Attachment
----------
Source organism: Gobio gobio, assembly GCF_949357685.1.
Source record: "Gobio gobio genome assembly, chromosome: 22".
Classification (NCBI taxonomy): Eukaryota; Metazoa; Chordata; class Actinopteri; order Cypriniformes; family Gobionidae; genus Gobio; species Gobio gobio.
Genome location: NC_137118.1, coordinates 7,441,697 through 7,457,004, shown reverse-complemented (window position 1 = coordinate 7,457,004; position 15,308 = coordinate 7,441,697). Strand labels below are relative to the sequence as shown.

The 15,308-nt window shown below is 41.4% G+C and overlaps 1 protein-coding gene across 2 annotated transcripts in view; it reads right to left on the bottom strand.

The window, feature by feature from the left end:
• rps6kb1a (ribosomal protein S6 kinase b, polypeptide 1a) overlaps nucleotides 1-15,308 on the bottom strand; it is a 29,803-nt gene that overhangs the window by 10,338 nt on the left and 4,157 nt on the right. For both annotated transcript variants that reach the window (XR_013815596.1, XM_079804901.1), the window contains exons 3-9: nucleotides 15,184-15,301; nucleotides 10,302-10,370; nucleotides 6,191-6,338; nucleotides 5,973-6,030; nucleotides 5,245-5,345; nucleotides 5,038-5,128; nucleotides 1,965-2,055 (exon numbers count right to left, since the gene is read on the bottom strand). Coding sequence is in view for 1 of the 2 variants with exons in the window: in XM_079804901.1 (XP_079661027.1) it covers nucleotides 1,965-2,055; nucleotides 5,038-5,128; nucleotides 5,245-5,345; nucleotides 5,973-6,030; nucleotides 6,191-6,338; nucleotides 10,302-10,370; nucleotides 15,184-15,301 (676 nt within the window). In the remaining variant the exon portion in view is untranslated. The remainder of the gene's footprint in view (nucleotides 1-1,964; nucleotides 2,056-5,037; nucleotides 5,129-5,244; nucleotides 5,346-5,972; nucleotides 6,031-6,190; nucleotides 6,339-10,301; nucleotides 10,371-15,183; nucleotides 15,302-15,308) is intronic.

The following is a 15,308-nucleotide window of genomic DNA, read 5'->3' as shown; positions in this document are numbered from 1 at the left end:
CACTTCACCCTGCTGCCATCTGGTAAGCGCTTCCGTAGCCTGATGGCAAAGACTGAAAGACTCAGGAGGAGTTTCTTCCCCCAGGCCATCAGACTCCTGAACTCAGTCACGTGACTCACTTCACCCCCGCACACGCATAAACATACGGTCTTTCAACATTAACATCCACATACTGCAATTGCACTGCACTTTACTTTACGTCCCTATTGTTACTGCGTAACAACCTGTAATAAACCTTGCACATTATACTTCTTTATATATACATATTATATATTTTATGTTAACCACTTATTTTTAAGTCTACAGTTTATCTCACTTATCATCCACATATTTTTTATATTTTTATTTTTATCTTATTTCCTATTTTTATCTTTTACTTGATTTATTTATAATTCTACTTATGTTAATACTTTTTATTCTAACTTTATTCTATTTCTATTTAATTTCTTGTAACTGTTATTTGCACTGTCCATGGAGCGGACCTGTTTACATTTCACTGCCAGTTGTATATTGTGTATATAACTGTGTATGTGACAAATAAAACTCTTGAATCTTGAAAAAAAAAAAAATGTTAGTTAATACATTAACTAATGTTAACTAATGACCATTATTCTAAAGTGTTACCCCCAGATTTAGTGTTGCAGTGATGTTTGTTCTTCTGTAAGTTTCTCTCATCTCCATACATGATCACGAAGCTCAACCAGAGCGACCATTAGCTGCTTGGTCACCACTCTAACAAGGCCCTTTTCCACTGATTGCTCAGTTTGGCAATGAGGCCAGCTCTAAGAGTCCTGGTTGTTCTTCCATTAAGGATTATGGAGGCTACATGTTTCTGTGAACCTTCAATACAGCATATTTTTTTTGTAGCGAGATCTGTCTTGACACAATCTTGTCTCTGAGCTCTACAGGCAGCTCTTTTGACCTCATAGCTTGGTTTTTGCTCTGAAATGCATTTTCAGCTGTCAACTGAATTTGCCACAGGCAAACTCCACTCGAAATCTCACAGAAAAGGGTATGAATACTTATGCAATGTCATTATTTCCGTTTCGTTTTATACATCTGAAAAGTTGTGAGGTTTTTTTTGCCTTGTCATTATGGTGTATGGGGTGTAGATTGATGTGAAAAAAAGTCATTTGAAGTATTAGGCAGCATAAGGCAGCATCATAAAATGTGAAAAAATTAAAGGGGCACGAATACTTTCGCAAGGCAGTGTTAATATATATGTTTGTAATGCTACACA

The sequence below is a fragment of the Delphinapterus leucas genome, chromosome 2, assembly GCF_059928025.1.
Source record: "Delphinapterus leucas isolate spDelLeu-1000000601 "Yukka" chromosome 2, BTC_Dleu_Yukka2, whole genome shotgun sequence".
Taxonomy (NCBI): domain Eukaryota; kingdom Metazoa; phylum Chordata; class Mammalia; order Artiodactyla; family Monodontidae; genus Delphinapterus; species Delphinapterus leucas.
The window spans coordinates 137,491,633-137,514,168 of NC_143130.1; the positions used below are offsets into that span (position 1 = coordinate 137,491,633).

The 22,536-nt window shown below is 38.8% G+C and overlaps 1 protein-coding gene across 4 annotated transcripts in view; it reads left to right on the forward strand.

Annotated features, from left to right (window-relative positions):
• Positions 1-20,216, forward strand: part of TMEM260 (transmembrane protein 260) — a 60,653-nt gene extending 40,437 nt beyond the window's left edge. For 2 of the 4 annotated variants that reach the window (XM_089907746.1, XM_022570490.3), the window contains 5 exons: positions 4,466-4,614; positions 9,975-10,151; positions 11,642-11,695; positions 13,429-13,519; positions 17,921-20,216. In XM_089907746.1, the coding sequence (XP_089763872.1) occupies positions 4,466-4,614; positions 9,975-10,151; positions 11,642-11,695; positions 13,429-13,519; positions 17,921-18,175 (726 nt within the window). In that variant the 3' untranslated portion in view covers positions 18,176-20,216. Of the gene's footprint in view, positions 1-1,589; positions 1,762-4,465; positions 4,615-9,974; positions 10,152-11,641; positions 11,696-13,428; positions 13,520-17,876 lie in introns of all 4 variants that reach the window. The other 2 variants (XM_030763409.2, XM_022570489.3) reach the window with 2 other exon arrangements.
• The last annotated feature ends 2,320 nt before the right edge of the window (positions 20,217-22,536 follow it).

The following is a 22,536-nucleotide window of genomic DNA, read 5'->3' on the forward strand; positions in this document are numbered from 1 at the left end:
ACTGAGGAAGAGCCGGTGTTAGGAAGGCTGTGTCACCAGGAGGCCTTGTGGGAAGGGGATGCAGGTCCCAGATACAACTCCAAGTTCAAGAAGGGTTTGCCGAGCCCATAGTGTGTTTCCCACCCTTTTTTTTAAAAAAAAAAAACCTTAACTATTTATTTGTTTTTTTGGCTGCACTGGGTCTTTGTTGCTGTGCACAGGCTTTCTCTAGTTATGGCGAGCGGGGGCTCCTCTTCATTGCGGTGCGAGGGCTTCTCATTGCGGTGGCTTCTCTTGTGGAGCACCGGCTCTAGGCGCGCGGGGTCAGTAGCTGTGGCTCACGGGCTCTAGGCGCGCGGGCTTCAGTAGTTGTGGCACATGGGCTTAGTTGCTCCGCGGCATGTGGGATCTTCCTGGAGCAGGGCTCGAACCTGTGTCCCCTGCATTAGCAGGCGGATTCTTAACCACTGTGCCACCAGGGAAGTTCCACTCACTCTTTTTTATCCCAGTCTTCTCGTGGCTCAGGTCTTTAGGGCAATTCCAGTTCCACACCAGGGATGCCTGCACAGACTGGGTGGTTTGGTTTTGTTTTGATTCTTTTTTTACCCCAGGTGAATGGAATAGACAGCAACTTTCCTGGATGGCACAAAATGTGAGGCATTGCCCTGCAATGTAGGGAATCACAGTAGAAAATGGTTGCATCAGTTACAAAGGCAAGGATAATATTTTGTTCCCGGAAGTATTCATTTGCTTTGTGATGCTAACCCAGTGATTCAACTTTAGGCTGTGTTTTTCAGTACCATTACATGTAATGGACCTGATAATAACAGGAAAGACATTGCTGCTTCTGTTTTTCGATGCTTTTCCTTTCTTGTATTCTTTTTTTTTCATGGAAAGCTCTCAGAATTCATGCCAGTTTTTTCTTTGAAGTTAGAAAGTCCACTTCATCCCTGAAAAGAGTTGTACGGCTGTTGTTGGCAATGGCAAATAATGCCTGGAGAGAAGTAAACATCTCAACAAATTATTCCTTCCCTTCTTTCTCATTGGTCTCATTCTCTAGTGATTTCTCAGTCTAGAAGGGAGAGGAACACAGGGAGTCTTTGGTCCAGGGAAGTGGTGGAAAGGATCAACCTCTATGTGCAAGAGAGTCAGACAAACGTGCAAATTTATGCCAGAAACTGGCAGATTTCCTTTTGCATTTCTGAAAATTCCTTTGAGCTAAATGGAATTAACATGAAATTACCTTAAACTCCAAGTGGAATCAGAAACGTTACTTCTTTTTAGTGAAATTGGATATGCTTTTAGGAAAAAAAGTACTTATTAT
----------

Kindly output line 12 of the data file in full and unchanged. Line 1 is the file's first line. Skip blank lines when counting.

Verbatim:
Taxonomy (NCBI): domain Eukaryota; kingdom Metazoa; phylum Chordata; class Mammalia; order Artiodactyla; family Monodontidae; genus Delphinapterus; species Delphinapterus leucas.